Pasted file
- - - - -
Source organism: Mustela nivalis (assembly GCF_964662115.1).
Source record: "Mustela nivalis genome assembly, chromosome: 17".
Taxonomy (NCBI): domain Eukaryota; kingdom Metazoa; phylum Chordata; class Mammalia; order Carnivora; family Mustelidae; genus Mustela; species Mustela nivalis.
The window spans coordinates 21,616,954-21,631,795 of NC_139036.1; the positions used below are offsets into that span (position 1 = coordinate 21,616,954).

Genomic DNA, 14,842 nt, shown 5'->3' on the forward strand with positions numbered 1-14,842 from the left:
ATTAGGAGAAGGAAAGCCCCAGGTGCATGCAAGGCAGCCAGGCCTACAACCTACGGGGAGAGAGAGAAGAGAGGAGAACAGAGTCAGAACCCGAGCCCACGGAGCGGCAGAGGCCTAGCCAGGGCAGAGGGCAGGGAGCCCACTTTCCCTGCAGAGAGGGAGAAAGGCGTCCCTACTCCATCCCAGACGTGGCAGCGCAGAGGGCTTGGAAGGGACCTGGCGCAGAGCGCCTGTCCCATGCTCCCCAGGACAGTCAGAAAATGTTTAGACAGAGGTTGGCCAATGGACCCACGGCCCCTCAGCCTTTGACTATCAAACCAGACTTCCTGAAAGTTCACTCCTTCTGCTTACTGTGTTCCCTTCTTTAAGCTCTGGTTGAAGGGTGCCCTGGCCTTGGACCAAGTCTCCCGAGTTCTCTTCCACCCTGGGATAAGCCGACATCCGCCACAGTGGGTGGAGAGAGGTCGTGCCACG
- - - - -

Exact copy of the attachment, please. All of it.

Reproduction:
Source organism: Mustela nivalis (assembly GCF_964662115.1).
Source record: "Mustela nivalis genome assembly, chromosome: 17".
Taxonomy (NCBI): domain Eukaryota; kingdom Metazoa; phylum Chordata; class Mammalia; order Carnivora; family Mustelidae; genus Mustela; species Mustela nivalis.
The window spans coordinates 21,616,954-21,631,795 of NC_139036.1; the positions used below are offsets into that span (position 1 = coordinate 21,616,954).

Genomic DNA, 14,842 nt, shown 5'->3' on the forward strand with positions numbered 1-14,842 from the left:
ATTAGGAGAAGGAAAGCCCCAGGTGCATGCAAGGCAGCCAGGCCTACAACCTACGGGGAGAGAGAGAAGAGAGGAGAACAGAGTCAGAACCCGAGCCCACGGAGCGGCAGAGGCCTAGCCAGGGCAGAGGGCAGGGAGCCCACTTTCCCTGCAGAGAGGGAGAAAGGCGTCCCTACTCCATCCCAGACGTGGCAGCGCAGAGGGCTTGGAAGGGACCTGGCGCAGAGCGCCTGTCCCATGCTCCCCAGGACAGTCAGAAAATGTTTAGACAGAGGTTGGCCAATGGACCCACGGCCCCTCAGCCTTTGACTATCAAACCAGACTTCCTGAAAGTTCACTCCTTCTGCTTACTGTGTTCCCTTCTTTAAGCTCTGGTTGAAGGGTGCCCTGGCCTTGGACCAAGTCTCCCGAGTTCTCTTCCACCCTGGGATAAGCCGACATCCGCCACAGTGGGTGGAGAGAGGTCGTGCCACG